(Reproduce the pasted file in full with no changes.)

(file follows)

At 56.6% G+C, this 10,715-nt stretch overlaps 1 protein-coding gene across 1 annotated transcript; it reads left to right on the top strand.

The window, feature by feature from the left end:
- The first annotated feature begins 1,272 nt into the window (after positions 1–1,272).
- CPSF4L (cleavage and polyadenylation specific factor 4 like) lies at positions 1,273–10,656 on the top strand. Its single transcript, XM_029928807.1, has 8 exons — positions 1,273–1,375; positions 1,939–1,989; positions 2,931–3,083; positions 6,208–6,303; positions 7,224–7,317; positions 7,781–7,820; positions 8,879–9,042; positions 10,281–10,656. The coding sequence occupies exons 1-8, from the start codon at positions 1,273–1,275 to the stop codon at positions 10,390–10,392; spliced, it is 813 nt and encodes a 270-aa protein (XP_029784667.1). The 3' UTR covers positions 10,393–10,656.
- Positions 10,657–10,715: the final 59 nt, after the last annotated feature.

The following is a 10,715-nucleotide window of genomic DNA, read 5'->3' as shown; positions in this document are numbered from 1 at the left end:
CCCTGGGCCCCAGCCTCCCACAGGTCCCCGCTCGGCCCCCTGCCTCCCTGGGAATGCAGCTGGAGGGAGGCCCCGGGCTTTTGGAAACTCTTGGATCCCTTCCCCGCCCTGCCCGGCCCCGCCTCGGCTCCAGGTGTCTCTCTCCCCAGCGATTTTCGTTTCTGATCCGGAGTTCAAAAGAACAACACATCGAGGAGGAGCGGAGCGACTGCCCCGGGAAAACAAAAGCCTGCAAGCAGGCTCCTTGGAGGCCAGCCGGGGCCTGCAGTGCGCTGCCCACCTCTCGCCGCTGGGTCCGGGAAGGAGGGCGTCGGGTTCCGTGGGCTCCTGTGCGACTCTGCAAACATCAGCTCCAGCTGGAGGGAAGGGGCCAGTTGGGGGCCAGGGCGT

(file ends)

At 56.6% G+C, this 10,715-nt stretch overlaps 1 protein-coding gene across 1 annotated transcript; it reads left to right on the top strand.

The window, feature by feature from the left end:
- The first annotated feature begins 1,272 nt into the window (after positions 1–1,272).
- CPSF4L (cleavage and polyadenylation specific factor 4 like) lies at positions 1,273–10,656 on the top strand. Its single transcript, XM_029928807.1, has 8 exons — positions 1,273–1,375; positions 1,939–1,989; positions 2,931–3,083; positions 6,208–6,303; positions 7,224–7,317; positions 7,781–7,820; positions 8,879–9,042; positions 10,281–10,656. The coding sequence occupies exons 1-8, from the start codon at positions 1,273–1,275 to the stop codon at positions 10,390–10,392; spliced, it is 813 nt and encodes a 270-aa protein (XP_029784667.1). The 3' UTR covers positions 10,393–10,656.
- Positions 10,657–10,715: the final 59 nt, after the last annotated feature.

The following is a 10,715-nucleotide window of genomic DNA, read 5'->3' as shown; positions in this document are numbered from 1 at the left end:
CCCTGGGCCCCAGCCTCCCACAGGTCCCCGCTCGGCCCCCTGCCTCCCTGGGAATGCAGCTGGAGGGAGGCCCCGGGCTTTTGGAAACTCTTGGATCCCTTCCCCGCCCTGCCCGGCCCCGCCTCGGCTCCAGGTGTCTCTCTCCCCAGCGATTTTCGTTTCTGATCCGGAGTTCAAAAGAACAACACATCGAGGAGGAGCGGAGCGACTGCCCCGGGAAAACAAAAGCCTGCAAGCAGGCTCCTTGGAGGCCAGCCGGGGCCTGCAGTGCGCTGCCCACCTCTCGCCGCTGGGTCCGGGAAGGAGGGCGTCGGGTTCCGTGGGCTCCTGTGCGACTCTGCAAACATCAGCTCCAGCTGGAGGGAAGGGGCCAGTTGGGGGCCAGGGCGT